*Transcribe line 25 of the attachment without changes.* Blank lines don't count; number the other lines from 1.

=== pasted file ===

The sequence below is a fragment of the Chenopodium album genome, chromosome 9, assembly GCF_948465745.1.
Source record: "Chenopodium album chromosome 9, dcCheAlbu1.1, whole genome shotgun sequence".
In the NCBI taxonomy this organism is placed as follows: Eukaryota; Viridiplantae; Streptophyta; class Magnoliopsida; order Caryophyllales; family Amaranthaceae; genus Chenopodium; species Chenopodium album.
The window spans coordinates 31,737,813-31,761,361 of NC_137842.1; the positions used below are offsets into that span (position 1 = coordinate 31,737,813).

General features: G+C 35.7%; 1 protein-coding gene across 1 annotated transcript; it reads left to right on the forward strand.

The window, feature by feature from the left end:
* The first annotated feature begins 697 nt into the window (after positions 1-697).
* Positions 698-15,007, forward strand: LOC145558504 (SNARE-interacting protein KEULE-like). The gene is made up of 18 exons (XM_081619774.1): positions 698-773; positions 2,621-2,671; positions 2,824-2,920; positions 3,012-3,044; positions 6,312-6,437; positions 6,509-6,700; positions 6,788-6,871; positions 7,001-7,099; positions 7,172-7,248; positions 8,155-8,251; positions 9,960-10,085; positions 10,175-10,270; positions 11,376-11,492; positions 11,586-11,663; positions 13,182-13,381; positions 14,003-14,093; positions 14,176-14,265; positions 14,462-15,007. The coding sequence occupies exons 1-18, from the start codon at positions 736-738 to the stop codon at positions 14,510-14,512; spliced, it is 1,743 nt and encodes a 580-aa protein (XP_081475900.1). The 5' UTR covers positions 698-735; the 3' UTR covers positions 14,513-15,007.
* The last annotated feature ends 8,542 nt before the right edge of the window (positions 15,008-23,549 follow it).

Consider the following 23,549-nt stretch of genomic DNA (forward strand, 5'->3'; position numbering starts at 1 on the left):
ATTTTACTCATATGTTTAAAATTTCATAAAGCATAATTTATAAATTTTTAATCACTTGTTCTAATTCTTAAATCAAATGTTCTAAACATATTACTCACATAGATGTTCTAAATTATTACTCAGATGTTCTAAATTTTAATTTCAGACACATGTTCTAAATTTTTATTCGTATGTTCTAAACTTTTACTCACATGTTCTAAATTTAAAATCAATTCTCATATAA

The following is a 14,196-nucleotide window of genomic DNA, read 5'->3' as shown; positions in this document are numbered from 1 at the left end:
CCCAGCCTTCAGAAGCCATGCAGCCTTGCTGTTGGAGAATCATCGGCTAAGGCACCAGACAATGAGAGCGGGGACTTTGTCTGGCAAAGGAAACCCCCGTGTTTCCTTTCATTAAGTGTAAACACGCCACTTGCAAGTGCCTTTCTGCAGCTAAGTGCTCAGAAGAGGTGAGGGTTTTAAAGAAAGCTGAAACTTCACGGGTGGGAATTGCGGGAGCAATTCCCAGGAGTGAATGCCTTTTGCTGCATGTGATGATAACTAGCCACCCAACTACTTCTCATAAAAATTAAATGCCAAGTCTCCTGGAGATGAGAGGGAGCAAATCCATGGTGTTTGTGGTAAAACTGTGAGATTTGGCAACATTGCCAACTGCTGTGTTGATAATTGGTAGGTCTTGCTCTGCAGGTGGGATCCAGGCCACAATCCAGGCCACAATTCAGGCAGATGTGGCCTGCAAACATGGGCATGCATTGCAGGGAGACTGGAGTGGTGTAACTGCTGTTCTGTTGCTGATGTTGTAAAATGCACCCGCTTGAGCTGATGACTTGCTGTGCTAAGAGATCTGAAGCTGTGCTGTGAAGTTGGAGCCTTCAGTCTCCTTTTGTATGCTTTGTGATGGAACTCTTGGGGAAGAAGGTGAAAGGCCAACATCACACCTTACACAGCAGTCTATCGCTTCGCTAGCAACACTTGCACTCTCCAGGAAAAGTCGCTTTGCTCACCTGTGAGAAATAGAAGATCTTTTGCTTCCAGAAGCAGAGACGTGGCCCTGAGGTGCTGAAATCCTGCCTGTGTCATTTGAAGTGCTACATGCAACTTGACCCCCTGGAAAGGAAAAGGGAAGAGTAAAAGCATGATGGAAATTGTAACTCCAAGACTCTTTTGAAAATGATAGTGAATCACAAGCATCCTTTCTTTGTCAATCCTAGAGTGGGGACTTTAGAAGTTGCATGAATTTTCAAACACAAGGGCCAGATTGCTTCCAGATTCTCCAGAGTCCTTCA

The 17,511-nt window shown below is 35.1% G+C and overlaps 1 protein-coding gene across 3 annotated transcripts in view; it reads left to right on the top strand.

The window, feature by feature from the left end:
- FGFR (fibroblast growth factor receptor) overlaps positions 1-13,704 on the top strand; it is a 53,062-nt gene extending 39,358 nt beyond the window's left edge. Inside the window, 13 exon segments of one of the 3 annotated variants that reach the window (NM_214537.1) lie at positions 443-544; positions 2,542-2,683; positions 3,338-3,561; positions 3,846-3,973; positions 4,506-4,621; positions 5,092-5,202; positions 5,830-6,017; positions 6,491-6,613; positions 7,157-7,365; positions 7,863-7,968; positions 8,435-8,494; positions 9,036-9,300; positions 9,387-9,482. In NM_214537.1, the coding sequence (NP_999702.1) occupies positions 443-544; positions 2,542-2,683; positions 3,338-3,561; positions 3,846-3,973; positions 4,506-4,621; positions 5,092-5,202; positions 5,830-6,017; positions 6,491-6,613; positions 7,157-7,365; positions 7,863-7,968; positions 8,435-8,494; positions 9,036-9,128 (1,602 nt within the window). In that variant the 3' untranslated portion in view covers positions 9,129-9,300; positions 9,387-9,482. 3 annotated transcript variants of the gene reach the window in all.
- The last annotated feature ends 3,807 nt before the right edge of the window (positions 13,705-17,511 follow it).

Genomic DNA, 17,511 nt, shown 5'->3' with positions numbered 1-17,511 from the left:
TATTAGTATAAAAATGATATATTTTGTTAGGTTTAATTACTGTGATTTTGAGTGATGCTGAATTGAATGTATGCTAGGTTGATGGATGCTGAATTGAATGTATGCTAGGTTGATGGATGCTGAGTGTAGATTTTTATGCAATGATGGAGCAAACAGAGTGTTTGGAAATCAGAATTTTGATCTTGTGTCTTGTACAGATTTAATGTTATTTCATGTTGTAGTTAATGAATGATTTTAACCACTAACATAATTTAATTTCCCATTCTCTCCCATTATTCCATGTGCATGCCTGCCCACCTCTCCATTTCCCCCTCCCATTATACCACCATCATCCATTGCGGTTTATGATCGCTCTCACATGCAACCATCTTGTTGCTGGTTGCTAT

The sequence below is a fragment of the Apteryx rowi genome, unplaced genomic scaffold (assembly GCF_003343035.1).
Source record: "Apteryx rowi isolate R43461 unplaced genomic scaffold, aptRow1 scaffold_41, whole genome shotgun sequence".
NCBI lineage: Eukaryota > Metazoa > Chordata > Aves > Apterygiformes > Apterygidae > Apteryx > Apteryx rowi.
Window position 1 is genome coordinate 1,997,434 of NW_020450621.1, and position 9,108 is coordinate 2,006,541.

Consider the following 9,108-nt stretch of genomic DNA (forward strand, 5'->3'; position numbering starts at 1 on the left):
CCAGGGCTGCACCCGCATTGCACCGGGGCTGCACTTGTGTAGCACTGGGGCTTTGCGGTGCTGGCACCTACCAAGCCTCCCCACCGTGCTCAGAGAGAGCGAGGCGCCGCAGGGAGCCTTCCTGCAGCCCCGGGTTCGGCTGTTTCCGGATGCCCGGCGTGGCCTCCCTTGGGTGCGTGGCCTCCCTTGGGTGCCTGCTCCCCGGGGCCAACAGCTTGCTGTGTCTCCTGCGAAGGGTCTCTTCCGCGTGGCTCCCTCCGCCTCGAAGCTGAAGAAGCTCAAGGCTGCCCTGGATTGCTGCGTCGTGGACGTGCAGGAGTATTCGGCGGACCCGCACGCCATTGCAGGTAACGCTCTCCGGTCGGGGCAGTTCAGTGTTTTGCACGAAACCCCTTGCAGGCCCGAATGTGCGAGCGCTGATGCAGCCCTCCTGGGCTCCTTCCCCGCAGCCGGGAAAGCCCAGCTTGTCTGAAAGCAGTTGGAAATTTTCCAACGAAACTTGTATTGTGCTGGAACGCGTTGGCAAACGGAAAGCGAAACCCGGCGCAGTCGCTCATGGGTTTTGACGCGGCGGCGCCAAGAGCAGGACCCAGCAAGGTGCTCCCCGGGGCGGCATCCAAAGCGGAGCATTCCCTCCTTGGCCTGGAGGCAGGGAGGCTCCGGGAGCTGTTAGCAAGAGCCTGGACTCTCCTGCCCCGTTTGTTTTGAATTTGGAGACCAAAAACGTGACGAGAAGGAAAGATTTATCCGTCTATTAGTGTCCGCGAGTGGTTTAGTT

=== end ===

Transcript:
CCAGGGCTGCACCCGCATTGCACCGGGGCTGCACTTGTGTAGCACTGGGGCTTTGCGGTGCTGGCACCTACCAAGCCTCCCCACCGTGCTCAGAGAGAGCGAGGCGCCGCAGGGAGCCTTCCTGCAGCCCCGGGTTCGGCTGTTTCCGGATGCCCGGCGTGGCCTCCCTTGGGTGCGTGGCCTCCCTTGGGTGCCTGCTCCCCGGGGCCAACAGCTTGCTGTGTCTCCTGCGAAGGGTCTCTTCCGCGTGGCTCCCTCCGCCTCGAAGCTGAAGAAGCTCAAGGCTGCCCTGGATTGCTGCGTCGTGGACGTGCAGGAGTATTCGGCGGACCCGCACGCCATTGCAGGTAACGCTCTCCGGTCGGGGCAGTTCAGTGTTTTGCACGAAACCCCTTGCAGGCCCGAATGTGCGAGCGCTGATGCAGCCCTCCTGGGCTCCTTCCCCGCAGCCGGGAAAGCCCAGCTTGTCTGAAAGCAGTTGGAAATTTTCCAACGAAACTTGTATTGTGCTGGAACGCGTTGGCAAACGGAAAGCGAAACCCGGCGCAGTCGCTCATGGGTTTTGACGCGGCGGCGCCAAGAGCAGGACCCAGCAAGGTGCTCCCCGGGGCGGCATCCAAAGCGGAGCATTCCCTCCTTGGCCTGGAGGCAGGGAGGCTCCGGGAGCTGTTAGCAAGAGCCTGGACTCTCCTGCCCCGTTTGTTTTGAATTTGGAGACCAAAAACGTGACGAGAAGGAAAGATTTATCCGTCTATTAGTGTCCGCGAGTGGTTTAGTT